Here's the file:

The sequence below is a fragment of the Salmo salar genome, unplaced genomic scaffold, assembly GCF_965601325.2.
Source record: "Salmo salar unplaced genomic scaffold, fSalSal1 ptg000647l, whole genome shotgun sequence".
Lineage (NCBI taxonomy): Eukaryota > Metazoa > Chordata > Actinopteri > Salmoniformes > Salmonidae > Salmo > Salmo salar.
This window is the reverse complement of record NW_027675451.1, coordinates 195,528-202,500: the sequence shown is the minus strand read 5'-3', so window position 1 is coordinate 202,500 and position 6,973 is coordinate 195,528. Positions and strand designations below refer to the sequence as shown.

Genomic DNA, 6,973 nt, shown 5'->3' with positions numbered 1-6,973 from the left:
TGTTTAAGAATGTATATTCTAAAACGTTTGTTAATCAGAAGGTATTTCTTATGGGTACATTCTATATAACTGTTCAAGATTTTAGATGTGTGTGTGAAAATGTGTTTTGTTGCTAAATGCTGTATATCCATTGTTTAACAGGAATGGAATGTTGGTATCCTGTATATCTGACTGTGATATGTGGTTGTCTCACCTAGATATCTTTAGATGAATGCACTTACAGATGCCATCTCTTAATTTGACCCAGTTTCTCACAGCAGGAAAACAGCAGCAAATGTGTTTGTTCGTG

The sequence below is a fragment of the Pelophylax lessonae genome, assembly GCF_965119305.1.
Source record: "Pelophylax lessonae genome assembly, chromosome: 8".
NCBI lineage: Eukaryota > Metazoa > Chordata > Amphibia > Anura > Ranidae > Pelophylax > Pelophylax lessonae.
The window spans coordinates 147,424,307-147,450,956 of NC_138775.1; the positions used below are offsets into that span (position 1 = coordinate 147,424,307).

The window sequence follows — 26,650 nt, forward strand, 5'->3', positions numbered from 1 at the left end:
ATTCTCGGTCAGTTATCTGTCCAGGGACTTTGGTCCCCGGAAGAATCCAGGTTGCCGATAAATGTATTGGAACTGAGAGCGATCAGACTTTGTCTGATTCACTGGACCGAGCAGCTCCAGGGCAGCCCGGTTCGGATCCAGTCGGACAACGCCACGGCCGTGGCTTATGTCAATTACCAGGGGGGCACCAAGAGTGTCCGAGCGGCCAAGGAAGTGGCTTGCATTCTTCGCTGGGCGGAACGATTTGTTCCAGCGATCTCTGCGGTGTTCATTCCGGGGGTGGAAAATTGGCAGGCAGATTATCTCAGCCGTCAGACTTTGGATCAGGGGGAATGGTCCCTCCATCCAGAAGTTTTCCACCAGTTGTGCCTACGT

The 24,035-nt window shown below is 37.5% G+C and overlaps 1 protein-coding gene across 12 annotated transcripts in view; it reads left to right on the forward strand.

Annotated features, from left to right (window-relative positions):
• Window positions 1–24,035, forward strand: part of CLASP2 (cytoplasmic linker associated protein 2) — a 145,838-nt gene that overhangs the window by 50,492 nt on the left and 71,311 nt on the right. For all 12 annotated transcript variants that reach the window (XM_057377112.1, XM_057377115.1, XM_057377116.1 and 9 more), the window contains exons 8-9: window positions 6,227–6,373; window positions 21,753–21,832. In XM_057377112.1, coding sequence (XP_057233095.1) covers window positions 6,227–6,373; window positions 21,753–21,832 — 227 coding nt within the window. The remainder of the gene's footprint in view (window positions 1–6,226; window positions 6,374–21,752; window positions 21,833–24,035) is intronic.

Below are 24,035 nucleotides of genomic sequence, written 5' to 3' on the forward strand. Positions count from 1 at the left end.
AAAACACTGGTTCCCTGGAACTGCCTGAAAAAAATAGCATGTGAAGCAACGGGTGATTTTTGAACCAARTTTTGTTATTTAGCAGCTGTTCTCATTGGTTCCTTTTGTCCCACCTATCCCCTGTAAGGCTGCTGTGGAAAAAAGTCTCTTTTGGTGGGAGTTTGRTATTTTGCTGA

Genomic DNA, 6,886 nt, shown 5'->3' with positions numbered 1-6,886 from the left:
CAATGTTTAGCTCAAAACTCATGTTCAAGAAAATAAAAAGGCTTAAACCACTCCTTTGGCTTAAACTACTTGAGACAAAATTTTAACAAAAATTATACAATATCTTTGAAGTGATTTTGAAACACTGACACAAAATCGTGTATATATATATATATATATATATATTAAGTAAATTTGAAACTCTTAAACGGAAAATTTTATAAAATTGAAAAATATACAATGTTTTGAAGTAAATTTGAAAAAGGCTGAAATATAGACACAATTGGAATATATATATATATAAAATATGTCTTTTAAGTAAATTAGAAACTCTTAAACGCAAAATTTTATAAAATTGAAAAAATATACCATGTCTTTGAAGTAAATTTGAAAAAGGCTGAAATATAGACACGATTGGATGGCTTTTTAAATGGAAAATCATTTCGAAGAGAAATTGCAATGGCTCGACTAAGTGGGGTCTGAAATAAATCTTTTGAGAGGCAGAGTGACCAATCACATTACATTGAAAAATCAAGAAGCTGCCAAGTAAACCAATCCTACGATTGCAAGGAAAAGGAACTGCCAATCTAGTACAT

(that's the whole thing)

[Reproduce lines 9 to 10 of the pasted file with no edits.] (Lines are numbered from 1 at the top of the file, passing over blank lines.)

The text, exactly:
NCBI lineage: Eukaryota > Metazoa > Chordata > Amphibia > Anura > Ranidae > Pelophylax > Pelophylax lessonae.
The window spans coordinates 147,424,307-147,450,956 of NC_138775.1; the positions used below are offsets into that span (position 1 = coordinate 147,424,307).